Operating while intoxicated (OWI) (also called "DUI") is illegal in Indiana regardless of whether the impairment is caused by marijuana, alcohol, or other intoxicating substances. But a driver can also be convicted of a per se OWI—regardless of the actual level of impairment—based on the chemical test results showing any amount of certain substances in the driver's system. This article explains what constitutes drugged driving and the penalties of a conviction.
Indiana has two types of drug-related OWI/DUI: per se DUIs and DUIs based on impairment.
To convict a driver for a per se drug DUI, the state needs only show that the driver had a measurable amount of schedule I or II controlled substances in his or her body. The list of qualifying substances includes marijuana, heroin, and medications like oxycodone.
To get an impairment drug DUI conviction, the state must prove the motorist's thoughts and actions were impaired and the motorist had a loss of normal faculties. With impairment DUIs, the type of substance ingested doesn't matter—the state just needs to prove impairment.
Evidence of impairment might include things like blood test results along with expert testimony about the substances' effects. The prosecution might also have the arresting officer testify regarding any observations that could suggest the driver was under the influence of drugs.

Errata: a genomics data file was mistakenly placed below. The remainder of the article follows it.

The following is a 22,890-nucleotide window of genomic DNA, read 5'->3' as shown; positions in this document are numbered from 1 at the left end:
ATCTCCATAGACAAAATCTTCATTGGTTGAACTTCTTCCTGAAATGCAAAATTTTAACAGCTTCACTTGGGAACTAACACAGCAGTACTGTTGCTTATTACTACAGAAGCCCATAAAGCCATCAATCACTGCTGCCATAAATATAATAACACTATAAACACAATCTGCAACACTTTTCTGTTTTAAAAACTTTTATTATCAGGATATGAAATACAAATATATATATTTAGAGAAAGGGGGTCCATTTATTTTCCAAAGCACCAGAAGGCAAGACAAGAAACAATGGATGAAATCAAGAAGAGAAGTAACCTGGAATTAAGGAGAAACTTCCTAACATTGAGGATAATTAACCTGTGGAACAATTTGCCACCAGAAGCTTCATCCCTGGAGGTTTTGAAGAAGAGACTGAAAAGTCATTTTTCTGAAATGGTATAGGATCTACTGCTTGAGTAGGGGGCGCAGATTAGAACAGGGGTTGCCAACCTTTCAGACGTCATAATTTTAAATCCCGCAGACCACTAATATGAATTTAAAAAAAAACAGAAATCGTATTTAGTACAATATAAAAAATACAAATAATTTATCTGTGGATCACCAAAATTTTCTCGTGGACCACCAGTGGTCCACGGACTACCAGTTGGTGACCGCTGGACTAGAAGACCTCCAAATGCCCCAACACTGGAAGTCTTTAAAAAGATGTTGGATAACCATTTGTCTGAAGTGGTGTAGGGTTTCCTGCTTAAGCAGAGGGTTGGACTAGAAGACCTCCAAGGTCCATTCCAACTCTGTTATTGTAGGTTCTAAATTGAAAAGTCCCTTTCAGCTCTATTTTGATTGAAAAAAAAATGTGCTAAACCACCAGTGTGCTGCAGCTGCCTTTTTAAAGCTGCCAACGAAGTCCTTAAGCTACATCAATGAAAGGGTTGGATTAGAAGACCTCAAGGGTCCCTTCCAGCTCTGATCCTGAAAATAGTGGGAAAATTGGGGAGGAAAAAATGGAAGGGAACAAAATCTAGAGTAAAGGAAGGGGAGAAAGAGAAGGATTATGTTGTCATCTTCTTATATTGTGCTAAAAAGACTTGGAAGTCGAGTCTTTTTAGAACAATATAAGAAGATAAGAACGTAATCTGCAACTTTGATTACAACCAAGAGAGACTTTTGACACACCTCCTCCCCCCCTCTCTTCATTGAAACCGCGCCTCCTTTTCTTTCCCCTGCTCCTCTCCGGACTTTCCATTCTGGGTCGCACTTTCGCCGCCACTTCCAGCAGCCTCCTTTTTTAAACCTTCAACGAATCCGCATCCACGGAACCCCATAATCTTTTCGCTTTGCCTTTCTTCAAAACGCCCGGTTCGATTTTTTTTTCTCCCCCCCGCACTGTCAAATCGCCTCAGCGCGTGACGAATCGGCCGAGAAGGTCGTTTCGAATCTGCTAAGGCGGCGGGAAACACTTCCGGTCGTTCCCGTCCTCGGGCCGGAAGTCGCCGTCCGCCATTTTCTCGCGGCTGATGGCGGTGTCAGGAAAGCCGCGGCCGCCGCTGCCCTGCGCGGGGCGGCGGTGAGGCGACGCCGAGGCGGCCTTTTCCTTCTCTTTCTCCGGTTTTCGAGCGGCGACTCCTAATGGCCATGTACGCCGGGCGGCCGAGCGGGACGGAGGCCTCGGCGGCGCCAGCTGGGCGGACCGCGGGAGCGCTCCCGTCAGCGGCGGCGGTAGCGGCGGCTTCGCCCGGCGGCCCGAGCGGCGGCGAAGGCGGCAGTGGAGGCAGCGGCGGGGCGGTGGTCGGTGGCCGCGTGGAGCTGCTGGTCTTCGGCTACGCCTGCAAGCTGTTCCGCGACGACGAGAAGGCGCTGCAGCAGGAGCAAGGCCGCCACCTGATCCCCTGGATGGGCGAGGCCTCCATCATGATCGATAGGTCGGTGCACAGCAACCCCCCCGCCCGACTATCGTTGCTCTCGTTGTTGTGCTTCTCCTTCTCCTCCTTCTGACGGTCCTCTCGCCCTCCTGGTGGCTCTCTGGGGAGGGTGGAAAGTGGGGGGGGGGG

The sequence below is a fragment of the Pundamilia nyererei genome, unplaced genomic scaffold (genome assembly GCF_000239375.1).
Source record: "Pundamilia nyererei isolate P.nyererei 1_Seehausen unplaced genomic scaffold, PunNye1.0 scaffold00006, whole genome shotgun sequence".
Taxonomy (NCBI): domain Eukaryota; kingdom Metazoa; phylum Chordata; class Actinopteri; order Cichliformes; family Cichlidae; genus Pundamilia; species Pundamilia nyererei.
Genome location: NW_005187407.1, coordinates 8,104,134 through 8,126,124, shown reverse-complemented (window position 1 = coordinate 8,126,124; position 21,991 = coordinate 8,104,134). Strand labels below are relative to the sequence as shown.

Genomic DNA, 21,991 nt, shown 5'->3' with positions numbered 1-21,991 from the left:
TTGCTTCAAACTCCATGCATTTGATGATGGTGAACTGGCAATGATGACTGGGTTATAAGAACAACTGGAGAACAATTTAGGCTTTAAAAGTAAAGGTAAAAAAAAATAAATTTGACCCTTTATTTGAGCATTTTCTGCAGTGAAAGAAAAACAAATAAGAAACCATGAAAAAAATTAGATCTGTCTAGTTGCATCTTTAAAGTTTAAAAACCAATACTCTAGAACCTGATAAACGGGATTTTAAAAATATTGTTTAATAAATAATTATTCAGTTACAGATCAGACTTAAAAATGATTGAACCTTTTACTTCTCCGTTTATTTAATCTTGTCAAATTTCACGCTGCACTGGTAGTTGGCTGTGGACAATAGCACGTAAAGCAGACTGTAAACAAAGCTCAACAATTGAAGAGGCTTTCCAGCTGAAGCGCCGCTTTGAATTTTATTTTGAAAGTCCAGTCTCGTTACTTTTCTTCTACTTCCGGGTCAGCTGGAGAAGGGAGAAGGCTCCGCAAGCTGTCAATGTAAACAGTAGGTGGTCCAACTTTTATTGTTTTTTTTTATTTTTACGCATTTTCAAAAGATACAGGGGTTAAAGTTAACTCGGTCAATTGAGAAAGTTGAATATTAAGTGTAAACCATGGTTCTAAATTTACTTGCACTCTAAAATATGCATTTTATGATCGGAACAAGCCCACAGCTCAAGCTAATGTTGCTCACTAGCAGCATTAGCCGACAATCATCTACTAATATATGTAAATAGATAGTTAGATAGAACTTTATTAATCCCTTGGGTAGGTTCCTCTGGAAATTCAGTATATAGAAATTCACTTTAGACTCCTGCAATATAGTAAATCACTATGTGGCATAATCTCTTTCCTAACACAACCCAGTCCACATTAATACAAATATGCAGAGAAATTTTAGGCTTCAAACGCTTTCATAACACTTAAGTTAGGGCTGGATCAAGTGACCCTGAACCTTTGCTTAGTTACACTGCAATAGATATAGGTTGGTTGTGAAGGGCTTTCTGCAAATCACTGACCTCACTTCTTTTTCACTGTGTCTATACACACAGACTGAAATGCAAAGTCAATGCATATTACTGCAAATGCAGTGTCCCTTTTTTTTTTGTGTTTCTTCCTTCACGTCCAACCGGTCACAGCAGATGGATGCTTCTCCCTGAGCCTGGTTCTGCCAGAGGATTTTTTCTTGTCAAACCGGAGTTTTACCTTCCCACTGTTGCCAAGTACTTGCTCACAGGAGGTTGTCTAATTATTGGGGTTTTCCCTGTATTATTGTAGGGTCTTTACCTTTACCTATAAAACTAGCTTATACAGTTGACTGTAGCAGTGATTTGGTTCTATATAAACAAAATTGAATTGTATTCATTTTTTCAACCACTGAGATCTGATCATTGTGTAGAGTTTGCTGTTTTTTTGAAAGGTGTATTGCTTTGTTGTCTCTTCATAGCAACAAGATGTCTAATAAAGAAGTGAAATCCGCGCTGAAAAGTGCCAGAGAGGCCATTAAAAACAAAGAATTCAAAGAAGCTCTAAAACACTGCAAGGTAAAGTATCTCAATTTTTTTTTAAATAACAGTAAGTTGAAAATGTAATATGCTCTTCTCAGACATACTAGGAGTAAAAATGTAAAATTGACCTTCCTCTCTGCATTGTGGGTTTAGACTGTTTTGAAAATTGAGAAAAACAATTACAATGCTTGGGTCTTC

A driver who has a valid prescription for the drug in question and was using the drug as prescribed will have a legal defense to a per se DUI charge. However, the defense won't work if the DUI charge is based on actual impairment.
An Indiana drugged driving offense is a class C misdemeanor and carries penalties identical to those for a drunk driving conviction. And a prior offense in the last seven years will result in a felony charge.
A first drugged driving offense will result in up to 60 days in jail and up to $500 in fines. The driver's license will also be suspended for 180 days. However, the driver might be able to obtain a restricted license by installing an ignition interlock device (IID).
Generally, a second drugged driving offense will also result in up to 60 days in jail and up to $500 in fines. However, the offender must serve at least five days in jail or 240 hours of community service. The driver's license will be suspended for one year (with the possibility of a restricted license). Drivers who are convicted of operating under the influence twice within a seven-year period can be charged with a felony OWI and face more severe penalties.
All DUID convictions require the offender to complete an alcohol and drug assessment. Based on the results and recommendations of the assessment, the offender may be required to complete a treatment program.
This article gives you the basics of Indiana's drug DUI laws. However, every case is different and there are nuances of the law that aren't discussed her. If you've been arrested for driving under the influence, you should contact a qualified DUI lawyer in your area.